Choose the bottom option from the drop down. In the box, ask them to unlink your Flickr account from your Yahoo account and explain why. List both your Flickr username and your Yahoo usernames and explain which one is the right one. Wait until they respond (in my experience, they are pretty quick), and follow the instructions.

    I have my problems with Flickr, but getting support from them was surprisingly easy. If only that goddamn Steve Jobs could learn from some of the newly-minted and not-so-newly-minted startups nearby…


  2. Tom, I sent them a pointer to the writeup on my blog.

    I don’t relish writing it up twice. Once is enough for what seems a relatively unnecessary thing to put your customers through.


  3. p2p is web 3.0


  4. Dave, sign into the “Guilty Party” account on Flickr, delete it and that will free up your YID. Go back to and try again to associate your correct account.

    Let me know if that doesn’t work.


  5. Tara, I did what you asked, I deleted the Guilty Party Flickr account, but when I tried to associate the scriptingnews account with the dwiner Yahoo ID, I got this error message.

    I wish someone would explain to me why this is my problem and not yours. I pay you guys money to host my pictures, not to make me jump through hoops.


  6. Okay, I tried again a few minutes later and it worked.


  7. Hey Dave

    RE WordPress:

    Actually, having recently spent some time examining the WordPress code,
    I’d say that it’s Pretty Okay software.

    A lot of that, of course, comes from sitting atop AMP.


    — stan


  8. Then again, it is not unreasonable to be a member of BOTH sets (S****y and Okay) simultaneously.

    In fact, pondering further, that may be one of the more common cases.

    — stan


  9. Re: shitty software

    I think that if the enterprise world could get this idea through their heads, not only would their vendors be able to release new features more rapidly, they would actually spend less money / energy on gearing up for new product installations.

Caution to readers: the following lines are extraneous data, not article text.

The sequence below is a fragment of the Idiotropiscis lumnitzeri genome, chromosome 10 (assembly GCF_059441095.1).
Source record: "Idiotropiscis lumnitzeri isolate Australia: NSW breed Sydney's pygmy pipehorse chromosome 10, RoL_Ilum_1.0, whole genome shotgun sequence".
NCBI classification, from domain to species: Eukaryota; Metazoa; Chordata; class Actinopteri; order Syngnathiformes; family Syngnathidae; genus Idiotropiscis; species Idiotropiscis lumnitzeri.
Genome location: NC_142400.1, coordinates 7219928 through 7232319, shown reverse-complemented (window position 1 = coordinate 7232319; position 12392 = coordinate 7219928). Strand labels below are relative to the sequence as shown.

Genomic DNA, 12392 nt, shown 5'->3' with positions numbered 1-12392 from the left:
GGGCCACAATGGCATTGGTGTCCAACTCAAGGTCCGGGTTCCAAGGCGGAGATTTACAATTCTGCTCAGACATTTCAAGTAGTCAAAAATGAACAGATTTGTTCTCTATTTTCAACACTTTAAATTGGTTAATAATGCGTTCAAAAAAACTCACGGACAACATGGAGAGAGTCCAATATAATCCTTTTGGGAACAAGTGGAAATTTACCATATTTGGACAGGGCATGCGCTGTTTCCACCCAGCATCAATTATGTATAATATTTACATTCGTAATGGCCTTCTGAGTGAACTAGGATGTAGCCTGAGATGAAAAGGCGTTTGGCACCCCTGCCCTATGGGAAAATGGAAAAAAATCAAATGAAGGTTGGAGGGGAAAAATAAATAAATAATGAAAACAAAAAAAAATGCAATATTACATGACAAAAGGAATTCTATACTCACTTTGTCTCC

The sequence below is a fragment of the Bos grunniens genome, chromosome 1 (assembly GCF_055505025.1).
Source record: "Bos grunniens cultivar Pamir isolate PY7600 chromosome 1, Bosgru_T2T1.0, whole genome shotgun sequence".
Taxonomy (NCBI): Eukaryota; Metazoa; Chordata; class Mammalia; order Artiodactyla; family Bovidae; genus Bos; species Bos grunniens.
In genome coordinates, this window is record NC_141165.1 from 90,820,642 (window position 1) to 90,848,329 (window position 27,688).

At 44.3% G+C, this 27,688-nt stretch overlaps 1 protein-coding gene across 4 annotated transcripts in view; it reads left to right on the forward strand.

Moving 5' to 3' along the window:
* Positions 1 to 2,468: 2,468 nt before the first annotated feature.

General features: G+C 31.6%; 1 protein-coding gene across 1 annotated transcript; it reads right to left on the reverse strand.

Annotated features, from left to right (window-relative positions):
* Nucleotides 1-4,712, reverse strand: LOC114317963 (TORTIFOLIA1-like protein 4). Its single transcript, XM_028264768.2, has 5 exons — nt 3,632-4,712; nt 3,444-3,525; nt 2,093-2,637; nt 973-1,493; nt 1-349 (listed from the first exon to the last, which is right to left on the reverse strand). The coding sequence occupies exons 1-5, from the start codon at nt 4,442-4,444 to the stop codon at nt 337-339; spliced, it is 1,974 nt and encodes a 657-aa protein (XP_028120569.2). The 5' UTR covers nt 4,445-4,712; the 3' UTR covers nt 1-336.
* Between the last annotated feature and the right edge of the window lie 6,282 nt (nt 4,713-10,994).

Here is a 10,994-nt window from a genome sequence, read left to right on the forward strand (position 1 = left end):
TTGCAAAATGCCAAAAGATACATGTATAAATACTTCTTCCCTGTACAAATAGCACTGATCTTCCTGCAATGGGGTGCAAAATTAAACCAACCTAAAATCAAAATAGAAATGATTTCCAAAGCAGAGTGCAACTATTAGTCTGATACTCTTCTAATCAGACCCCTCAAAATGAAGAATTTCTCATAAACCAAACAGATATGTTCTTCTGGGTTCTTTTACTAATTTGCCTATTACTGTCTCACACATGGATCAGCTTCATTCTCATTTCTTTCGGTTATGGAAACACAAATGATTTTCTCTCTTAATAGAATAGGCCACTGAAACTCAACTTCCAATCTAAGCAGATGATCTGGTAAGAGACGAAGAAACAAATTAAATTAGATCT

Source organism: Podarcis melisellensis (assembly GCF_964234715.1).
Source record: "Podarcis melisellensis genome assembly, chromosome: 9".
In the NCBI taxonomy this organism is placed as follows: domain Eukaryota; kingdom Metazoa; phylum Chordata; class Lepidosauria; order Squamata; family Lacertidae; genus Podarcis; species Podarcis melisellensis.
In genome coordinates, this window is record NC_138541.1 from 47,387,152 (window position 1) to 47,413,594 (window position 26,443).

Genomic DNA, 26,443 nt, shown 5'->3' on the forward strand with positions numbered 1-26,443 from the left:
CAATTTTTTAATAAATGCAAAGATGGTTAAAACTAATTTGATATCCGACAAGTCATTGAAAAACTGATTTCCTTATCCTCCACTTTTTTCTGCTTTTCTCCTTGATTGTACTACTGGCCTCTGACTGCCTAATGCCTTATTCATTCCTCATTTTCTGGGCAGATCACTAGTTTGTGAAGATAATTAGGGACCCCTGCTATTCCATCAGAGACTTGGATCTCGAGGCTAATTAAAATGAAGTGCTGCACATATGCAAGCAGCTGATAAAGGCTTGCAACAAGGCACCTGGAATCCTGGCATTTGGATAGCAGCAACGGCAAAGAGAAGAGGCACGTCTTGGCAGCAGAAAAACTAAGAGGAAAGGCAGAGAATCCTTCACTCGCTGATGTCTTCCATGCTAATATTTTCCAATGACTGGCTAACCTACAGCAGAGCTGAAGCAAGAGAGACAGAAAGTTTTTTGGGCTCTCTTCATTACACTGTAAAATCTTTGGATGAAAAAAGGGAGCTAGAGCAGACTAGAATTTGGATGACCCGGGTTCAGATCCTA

As you make very clear, software has very little to do with code and everything to do with business processes. Good processes evolve over time.


  10. Posted by Tim Towtdi on March 5, 2007 at 1:19 pm

    Regarding the Flickr into Yahoo assimilation and your user experience:
    I can’t think of any little companies being bought by large companies where
    the user experience has been greatly enhanced… is so many cases, you can just write off the acquisition as the loss of a product in the market. It seems to take about 2 years and it’s effectively gone.

    Like Sun buying Cobalt: gone. What a great little web server.
    Like Google buying Blogger… just stuck in place.
    Like Yahoo buying Flickr… slowing down?

    Is there one that actually took off after being assimilated?
    I’m just thinking out loud.

    Of course, the alternative is for the little company to just fall over.

    On a positive not: is there a mega-corp that does great acquisitions and users benefit from their attention to the companies they eat? Maybe ‘cisco?
    Not sure.


  11. Relating to “Future-safe archives”.

    There’s a recent article on Scientific American relating somehow to this issue. Didn’t read it through yet; just connecting a couple of dots.

    It is about a project at Microsoft Research, called MyLifeBits, exploring the issue of “digitally chronicle every aspect of a person’s life”. “After six years, Bell has amassed a digital archive of more than 300,000 records, taking up about 150 gigabytes of memory.”